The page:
Swiss Freeze $80 Million, Give FIFA Case Evidence to U.S.By
Frozen assets in 13 accounts connected to marketing rights
Eugenio Figueredo was extradited to Uruguay last week
Swiss authorities have frozen roughly $80 million worth of assets and handed a batch of bank documents to their U.S. counterparts to be used in prosecutions of high-ranking officials at soccer’s global governing body, FIFA.
Swiss judicial authorities ordered the collection of a large amount of bank documents following a U.S. request for legal assistance earlier this year, the Federal Office of Justice said in a statement Wednesday.
The frozen assets are from 13 bank accounts allegedly used for bribes connected with marketing rights for soccer tournaments in Latin America and the U.S., the FoJ said. The funds will remain frozen until the legal assistance proceedings have been concluded and U.S. authorities can then claim the money.
A bribery scandal at international soccer’s governing body ended the career of its president Sepp Blatter amid criminal probes by the U.S. and Switzerland over the controversial award of World Cup hosting rights to Russia and Qatar. The sharing of documents and extradition of at least four FIFA officials from Switzerland to the U.S. shows two countries that have clashed on banking secrecy are uniting to tackle corruption in soccer.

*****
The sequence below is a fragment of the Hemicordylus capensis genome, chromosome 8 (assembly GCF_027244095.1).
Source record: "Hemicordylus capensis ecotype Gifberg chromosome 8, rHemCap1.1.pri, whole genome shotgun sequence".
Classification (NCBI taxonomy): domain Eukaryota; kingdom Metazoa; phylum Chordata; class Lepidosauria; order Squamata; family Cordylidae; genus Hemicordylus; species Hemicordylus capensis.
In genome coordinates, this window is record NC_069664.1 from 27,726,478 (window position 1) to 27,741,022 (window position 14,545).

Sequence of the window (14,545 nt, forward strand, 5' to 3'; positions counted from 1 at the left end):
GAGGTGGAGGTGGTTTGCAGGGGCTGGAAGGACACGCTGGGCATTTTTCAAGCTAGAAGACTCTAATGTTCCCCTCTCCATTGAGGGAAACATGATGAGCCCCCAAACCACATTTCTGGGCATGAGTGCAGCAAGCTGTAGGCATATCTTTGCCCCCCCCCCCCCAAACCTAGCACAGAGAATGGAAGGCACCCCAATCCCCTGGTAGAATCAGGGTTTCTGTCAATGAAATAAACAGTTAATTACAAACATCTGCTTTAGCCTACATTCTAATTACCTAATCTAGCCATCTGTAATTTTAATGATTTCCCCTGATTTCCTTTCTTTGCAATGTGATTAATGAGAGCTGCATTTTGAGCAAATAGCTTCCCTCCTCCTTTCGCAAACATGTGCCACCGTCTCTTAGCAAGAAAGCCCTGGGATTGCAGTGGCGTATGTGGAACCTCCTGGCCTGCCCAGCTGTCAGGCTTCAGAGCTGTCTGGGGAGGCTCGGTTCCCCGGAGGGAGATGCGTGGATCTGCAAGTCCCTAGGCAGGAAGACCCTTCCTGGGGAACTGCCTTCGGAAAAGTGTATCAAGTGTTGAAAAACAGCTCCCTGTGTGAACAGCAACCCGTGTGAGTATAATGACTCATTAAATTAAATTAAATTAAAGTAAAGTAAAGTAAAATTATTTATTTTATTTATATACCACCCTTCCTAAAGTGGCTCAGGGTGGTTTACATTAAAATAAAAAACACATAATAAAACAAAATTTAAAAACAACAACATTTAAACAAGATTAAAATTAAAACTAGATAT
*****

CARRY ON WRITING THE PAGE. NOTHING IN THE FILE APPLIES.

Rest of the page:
The corruption probe now also includes banks and national sport associations involved in transactions linked to FIFA.
FIFA’s problems began with the arrest of seven soccer officials in Zurich in May, part of the U.S. Department of Justice’s indictment of 14 people for bribery, racketeering and money laundering. Two FIFA vice presidents were arrested in Zurich on Dec. 3 as U.S. and Swiss prosecutors widened their investigations.
Former Cayman Islands banker Jeffrey Webb, Brazilian José Maria Marin and FIFA vice president Juan Angel Napout were handed over to the U.S. in July. Costa Rican soccer chief Eduardo Li was extradited on December 18. Another official arrested in the probe, Eugenio Figueredo, was extradited to Uruguay last week, the FOJ said.
Four other arrested FIFA officials continue to oppose their extradition to the U.S. and either have appeals pending at Switzerland’s Federal Criminal Court or other proceedings are continuing.
(An earlier version of this story corrected the currency of the frozen assets.)
To continue reading this article you must be a Bloomberg Professional Service Subscriber.
If you believe that you may have received this message in error please let us know.